The Egyptian military said on Friday it had found parts of debris from the EgyptAir plane, which crashed a day earlier, 290 kilometers north of the Mediterranean coastal city of Alexandria.
The navy has also found some of the passengers’ belongings and is sweeping the area looking for the plane’s black box, Egyptian army spokesman, Brig. Gen. Mohammed Samir, said in a statement posted on his Facebook page.
Greece’s defense minister Panos Kammenos later told reporters in Athens that Egyptian authorities found luggage, a seat and a body part during the search for the EgyptAir jet.
“A short while ago we were briefed by the Egyptian authorities … on the discovery of a body part, a seat and baggage just south of where the aircraft signal was lost,” said Kammenos.
Egyptian airport officials said that three French and three British investigators and an Airbus technical expert have arrived in Cairo to join the probe into the crash of the plane, which was carrying 56 passengers and 10 crew from different nationalities.
Kammenos said flight MS804, an Airbus A320 that was heading from Paris to Cairo, swerved radically and plunged from 37,000 feet to 15,000 before vanishing from Greek radar screens.
Egyptian Prime Minister Sherif Ismail said it was too early to rule out any explanation for the disaster, while the country’s aviation minister said a terrorist attack was more likely than a technical failure.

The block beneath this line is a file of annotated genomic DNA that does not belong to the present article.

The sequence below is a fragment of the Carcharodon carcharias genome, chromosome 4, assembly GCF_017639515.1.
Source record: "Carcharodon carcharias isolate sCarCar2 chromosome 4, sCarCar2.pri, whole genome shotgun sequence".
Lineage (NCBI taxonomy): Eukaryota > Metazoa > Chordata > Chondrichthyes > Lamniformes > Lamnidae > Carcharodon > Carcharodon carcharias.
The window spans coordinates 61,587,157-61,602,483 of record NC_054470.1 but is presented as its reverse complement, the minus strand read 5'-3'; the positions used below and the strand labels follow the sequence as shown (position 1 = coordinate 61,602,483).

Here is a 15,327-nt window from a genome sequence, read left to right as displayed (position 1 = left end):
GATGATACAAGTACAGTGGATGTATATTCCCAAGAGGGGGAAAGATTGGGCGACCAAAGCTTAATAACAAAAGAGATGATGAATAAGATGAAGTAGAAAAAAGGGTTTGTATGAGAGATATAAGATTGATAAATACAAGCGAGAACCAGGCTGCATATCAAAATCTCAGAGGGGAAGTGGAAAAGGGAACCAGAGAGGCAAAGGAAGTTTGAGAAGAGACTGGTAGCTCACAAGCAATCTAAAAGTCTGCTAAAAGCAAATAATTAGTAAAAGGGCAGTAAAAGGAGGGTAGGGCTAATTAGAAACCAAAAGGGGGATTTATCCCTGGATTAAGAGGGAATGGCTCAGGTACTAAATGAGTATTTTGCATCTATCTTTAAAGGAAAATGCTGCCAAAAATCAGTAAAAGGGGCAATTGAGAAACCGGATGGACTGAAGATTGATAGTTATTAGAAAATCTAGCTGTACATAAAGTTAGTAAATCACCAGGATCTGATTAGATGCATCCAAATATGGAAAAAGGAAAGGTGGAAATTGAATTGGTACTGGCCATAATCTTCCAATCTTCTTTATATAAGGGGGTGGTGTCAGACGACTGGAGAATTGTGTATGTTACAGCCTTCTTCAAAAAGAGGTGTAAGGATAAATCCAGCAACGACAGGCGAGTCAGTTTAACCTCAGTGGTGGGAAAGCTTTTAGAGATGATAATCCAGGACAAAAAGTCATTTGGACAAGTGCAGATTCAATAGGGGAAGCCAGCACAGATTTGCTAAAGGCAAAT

Yet France’s foreign minister Jean-Marc Ayrault asserted Friday on France-2 television that there is “absolutely no indication” of what caused the crash.
The junior minister for transport, Alain Vidalies, said on France-Info radio that “no theory is favored” at this stage and urged “the greatest caution.”
The Egyptian military said that no distress call was received from the pilot.
Egyptian President Abdel Fattah el-Sisi expressed his condolences on Friday to the families of victims.
“The presidency with utmost sadness and regret mourns the victims on aboard the EgyptAir flight who were killed after the plane crashed in the Mediterranean on its way back to Cairo from Paris,” Sisi’s office said in a statement.
U.S. Secretary of State John Kerry also told Egyptian Foreign Minister Sameh Shoukry that Washington would continue to pledge support for the investigation and search of the plane.
Kerry offered Shoukry condolences for the lives lost in the crash and promised to stay in close contact as the investigation progresses, the department said in a statement.